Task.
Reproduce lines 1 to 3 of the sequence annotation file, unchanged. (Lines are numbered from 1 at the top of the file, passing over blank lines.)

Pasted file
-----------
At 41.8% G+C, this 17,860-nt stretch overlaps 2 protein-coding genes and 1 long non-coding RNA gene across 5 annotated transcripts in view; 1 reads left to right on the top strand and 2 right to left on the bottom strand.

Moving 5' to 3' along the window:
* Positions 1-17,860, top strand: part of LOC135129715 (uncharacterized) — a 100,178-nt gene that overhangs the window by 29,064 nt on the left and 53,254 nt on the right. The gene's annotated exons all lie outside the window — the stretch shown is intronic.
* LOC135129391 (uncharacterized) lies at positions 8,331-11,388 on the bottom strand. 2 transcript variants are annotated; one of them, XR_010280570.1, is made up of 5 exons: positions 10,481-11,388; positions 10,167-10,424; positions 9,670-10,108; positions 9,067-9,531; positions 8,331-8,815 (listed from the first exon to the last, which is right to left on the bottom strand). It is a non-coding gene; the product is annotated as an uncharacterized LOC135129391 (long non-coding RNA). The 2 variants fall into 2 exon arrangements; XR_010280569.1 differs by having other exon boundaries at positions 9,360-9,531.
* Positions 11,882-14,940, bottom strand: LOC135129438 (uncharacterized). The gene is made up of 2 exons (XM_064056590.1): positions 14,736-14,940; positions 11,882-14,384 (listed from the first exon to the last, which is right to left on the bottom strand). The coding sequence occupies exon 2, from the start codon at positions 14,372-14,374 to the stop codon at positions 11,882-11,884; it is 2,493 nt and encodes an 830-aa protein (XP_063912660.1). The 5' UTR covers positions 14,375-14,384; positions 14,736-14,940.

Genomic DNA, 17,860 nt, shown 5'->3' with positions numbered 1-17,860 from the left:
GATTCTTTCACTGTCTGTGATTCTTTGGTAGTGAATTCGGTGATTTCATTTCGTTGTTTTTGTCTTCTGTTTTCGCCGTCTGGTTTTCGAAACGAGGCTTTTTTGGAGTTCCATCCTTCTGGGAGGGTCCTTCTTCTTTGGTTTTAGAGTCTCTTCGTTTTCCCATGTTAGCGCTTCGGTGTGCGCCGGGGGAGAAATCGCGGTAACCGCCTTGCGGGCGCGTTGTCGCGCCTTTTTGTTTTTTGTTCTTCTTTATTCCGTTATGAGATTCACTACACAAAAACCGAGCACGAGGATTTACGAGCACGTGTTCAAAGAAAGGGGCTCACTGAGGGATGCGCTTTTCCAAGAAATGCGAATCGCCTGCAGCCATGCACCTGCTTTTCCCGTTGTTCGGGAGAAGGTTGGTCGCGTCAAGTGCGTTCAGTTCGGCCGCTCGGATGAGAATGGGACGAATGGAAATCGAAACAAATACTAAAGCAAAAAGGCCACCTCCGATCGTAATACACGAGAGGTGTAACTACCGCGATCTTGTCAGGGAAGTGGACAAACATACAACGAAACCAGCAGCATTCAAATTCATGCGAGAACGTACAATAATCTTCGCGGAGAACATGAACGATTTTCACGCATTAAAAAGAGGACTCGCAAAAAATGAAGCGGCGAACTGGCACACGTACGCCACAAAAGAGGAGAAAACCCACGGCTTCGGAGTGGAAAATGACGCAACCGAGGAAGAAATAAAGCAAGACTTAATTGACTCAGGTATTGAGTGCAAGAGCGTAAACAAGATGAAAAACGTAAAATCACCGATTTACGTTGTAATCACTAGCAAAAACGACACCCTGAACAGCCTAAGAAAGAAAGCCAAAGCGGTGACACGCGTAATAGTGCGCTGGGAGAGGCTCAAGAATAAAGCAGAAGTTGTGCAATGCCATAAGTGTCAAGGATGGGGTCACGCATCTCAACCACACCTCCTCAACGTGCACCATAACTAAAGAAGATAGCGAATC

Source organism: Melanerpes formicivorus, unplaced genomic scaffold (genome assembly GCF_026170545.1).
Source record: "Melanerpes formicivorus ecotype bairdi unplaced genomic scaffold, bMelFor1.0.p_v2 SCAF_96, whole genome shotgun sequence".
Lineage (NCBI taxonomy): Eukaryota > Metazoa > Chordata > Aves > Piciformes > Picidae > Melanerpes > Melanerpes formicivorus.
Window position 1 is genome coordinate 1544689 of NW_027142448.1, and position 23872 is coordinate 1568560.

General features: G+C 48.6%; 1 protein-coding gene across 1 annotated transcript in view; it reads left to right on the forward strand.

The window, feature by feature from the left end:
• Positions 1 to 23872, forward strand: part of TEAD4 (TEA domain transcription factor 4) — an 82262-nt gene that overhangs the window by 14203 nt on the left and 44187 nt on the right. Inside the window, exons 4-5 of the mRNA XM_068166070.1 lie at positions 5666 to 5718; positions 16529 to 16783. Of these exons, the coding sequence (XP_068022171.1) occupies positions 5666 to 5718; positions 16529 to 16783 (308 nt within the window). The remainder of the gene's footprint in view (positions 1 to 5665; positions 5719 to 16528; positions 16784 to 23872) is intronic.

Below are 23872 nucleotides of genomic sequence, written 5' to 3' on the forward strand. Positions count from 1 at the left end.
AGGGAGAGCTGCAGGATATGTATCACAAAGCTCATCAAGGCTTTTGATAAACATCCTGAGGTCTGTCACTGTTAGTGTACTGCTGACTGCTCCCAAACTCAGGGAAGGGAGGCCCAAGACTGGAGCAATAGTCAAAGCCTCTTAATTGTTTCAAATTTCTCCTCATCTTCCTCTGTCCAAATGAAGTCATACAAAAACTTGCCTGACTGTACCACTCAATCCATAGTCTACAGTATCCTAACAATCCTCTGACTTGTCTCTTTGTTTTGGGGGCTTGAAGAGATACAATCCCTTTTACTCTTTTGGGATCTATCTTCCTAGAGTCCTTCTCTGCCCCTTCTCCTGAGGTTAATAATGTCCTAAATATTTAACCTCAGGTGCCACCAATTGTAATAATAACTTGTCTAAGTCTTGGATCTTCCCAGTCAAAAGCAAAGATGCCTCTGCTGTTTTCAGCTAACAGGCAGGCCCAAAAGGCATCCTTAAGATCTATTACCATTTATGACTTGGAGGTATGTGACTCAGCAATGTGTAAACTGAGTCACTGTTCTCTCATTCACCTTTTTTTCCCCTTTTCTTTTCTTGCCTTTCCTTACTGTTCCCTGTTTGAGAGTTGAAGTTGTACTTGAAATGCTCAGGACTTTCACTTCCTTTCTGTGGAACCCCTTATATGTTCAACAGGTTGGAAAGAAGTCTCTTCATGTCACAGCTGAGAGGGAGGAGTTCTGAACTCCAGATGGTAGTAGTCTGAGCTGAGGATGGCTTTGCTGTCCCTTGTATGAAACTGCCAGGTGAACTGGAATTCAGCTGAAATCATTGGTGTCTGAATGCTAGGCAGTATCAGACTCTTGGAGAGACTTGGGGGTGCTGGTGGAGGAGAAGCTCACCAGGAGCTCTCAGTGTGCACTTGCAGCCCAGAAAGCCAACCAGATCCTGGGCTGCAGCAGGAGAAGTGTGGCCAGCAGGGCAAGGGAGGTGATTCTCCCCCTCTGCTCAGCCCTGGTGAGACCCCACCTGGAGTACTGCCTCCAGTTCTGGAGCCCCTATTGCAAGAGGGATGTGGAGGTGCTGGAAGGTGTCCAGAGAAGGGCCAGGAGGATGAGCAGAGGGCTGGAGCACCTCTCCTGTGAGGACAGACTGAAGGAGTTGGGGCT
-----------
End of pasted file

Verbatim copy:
At 41.8% G+C, this 17,860-nt stretch overlaps 2 protein-coding genes and 1 long non-coding RNA gene across 5 annotated transcripts in view; 1 reads left to right on the top strand and 2 right to left on the bottom strand.

Moving 5' to 3' along the window:
* Positions 1-17,860, top strand: part of LOC135129715 (uncharacterized) — a 100,178-nt gene that overhangs the window by 29,064 nt on the left and 53,254 nt on the right. The gene's annotated exons all lie outside the window — the stretch shown is intronic.